Ringed : how gravity gives astronomers a powerful lens to study the Universe

(ORDO NEWS) — In 1919, astronomers Arthur Eddington and Andrew Crommelin photographed a total solar eclipse.

The sun at that time was in the constellation of Taurus, and a small number of its stars could be seen in the photographs. But the stars were not quite in the expected places.

The enormous gravity of the Sun has distorted the light from these stars, thereby giving the impression that they are out of place.

This was the first demonstration that gravity could bend light, as Albert Einstein had suggested in 1915.

The bending of light by the mass of a star or galaxy is one of the main assumptions of general relativity.

Although Einstein was the first to predict that light would diverge from a single star, others such as Oliver Lodge have argued that a large mass can act like a gravitational lens, distorting light in the same way that a glass lens focuses it.

By 1935, Einstein had demonstrated how light from a distant galaxy could be distorted by the galaxy in front of it, creating a ring of light.

The so-called “Einstein’s ring” gives a distant galaxy an image of a ring or an arc of light around a nearby galaxy. Einstein thought that this effect could never be observed.

These arcs of light were too weak for optical telescopes. Einstein remained right until 1998, when the Hubble Space Telescope detected a ring around the galaxy B1938+666.

It was the first observed optical ring, but not Einstein’s first. The first ring was seen in radio light and was captured by a large array antenna (VLA).

In 1987, a group of students at the Massachusetts Institute of Technology’s Electronics Research Laboratory, led by student Jackie Hewitt, used the VLA to obtain detailed images of known radio-emitting objects.

One of them, known as MG1131+0456, had a distinct oval shape with two bright petals. Hewitt and her team looked at several models to explain the unusual shape, but only Einstein’s ring matched the data. Einstein’s galactic prediction has finally come true.

Radio astronomy is especially useful in observing such Einstein rings. They have become a powerful tool for radio astronomers.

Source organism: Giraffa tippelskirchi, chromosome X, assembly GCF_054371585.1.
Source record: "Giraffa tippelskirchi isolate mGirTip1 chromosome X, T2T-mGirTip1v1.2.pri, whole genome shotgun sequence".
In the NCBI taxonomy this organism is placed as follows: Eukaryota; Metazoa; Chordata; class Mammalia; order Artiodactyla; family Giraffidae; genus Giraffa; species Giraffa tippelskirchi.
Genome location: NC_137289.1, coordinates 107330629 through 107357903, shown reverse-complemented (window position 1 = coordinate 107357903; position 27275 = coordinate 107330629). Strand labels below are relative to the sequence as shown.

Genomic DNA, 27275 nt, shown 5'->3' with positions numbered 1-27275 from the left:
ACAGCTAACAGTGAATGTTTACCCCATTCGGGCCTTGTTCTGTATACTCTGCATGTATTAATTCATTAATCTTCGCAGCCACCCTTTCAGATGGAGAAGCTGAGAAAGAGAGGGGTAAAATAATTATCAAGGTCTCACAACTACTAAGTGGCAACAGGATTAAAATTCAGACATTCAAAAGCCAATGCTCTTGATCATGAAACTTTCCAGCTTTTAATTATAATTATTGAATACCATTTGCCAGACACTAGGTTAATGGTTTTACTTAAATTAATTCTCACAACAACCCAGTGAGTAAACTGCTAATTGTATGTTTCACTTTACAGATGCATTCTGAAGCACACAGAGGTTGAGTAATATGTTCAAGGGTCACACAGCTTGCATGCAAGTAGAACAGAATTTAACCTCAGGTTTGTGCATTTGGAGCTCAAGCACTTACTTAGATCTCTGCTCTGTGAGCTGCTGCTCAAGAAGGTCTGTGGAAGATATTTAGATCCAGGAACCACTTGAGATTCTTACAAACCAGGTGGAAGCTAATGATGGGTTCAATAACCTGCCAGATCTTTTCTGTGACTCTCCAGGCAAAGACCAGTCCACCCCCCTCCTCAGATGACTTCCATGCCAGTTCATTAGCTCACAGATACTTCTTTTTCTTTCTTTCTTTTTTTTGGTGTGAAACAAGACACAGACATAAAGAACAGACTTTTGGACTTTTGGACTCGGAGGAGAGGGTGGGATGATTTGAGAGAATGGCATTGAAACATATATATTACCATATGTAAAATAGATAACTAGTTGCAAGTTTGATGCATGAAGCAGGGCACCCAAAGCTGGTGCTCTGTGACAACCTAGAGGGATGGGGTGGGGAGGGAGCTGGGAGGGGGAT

Like a glass lens, a gravitational lens focuses light to make an object appear brighter and larger. By observing such phenomena, radio astronomers can study galaxies that would be too distant and faint to see.

Einstein rings can be used to measure the mass of a nearby galaxy or galaxy cluster, since the amount of gravitational lensing depends on the mass of the galaxy in front.

One of the most interesting aspects of gravitational lensing is that it can be used to measure the expansion rate of the universe. Light from a distant galaxy can take different paths as it passes by a nearby galaxy.

Each of these paths can have a different distance, which means that the light can reach us at different times.

We could see a flash of light from the galaxy several times, each time from a different trajectory. Astronomers can use this to calculate the galactic distance and therefore the scale of the cosmos.

Since the first discovery of Einstein’s ring, radio astronomers have discovered more such rings and recorded them in greater detail.

In 2015, for example, the Atakama Large Millimeter/Submillimeter Array (ALMA) captured a detailed image of lens arcs from the distant galaxy SDP.81.

The image was clear enough that astronomers could trace the arcs back to the source to study how stars formed in the galaxy.

Einstein’s rings are now often seen in astronomical images, especially in deep space images such as those from the James Webb Space Telescope. As radio astronomy has shown, they are not just beautiful. They give us a new perspective on space.

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